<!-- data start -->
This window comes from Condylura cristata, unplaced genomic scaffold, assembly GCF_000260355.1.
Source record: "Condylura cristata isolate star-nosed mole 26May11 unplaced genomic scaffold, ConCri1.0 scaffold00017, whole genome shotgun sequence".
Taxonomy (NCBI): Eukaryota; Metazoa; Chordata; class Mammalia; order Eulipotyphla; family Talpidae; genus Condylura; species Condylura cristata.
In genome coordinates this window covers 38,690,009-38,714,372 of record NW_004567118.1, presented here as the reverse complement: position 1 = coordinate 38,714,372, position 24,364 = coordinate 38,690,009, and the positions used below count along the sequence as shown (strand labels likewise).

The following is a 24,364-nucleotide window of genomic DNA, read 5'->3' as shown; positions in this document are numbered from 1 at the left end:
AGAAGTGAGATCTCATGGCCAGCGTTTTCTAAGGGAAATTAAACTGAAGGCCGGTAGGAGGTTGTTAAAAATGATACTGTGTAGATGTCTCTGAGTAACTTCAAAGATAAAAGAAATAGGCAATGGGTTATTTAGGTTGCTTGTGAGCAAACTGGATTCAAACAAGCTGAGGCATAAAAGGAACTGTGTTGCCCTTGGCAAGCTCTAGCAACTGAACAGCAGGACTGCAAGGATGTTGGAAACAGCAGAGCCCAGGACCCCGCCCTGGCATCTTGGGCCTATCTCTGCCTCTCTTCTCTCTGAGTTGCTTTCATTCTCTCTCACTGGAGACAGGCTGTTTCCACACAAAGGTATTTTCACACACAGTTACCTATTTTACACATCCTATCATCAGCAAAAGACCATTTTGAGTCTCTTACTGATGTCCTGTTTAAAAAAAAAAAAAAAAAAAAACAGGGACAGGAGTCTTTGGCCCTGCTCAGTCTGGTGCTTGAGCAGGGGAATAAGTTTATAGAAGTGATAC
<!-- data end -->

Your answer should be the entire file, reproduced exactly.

This window comes from Condylura cristata, unplaced genomic scaffold, assembly GCF_000260355.1.
Source record: "Condylura cristata isolate star-nosed mole 26May11 unplaced genomic scaffold, ConCri1.0 scaffold00017, whole genome shotgun sequence".
Taxonomy (NCBI): Eukaryota; Metazoa; Chordata; class Mammalia; order Eulipotyphla; family Talpidae; genus Condylura; species Condylura cristata.
In genome coordinates this window covers 38,690,009-38,714,372 of record NW_004567118.1, presented here as the reverse complement: position 1 = coordinate 38,714,372, position 24,364 = coordinate 38,690,009, and the positions used below count along the sequence as shown (strand labels likewise).

The following is a 24,364-nucleotide window of genomic DNA, read 5'->3' as shown; positions in this document are numbered from 1 at the left end:
AGAAGTGAGATCTCATGGCCAGCGTTTTCTAAGGGAAATTAAACTGAAGGCCGGTAGGAGGTTGTTAAAAATGATACTGTGTAGATGTCTCTGAGTAACTTCAAAGATAAAAGAAATAGGCAATGGGTTATTTAGGTTGCTTGTGAGCAAACTGGATTCAAACAAGCTGAGGCATAAAAGGAACTGTGTTGCCCTTGGCAAGCTCTAGCAACTGAACAGCAGGACTGCAAGGATGTTGGAAACAGCAGAGCCCAGGACCCCGCCCTGGCATCTTGGGCCTATCTCTGCCTCTCTTCTCTCTGAGTTGCTTTCATTCTCTCTCACTGGAGACAGGCTGTTTCCACACAAAGGTATTTTCACACACAGTTACCTATTTTACACATCCTATCATCAGCAAAAGACCATTTTGAGTCTCTTACTGATGTCCTGTTTAAAAAAAAAAAAAAAAAAAAACAGGGACAGGAGTCTTTGGCCCTGCTCAGTCTGGTGCTTGAGCAGGGGAATAAGTTTATAGAAGTGATAC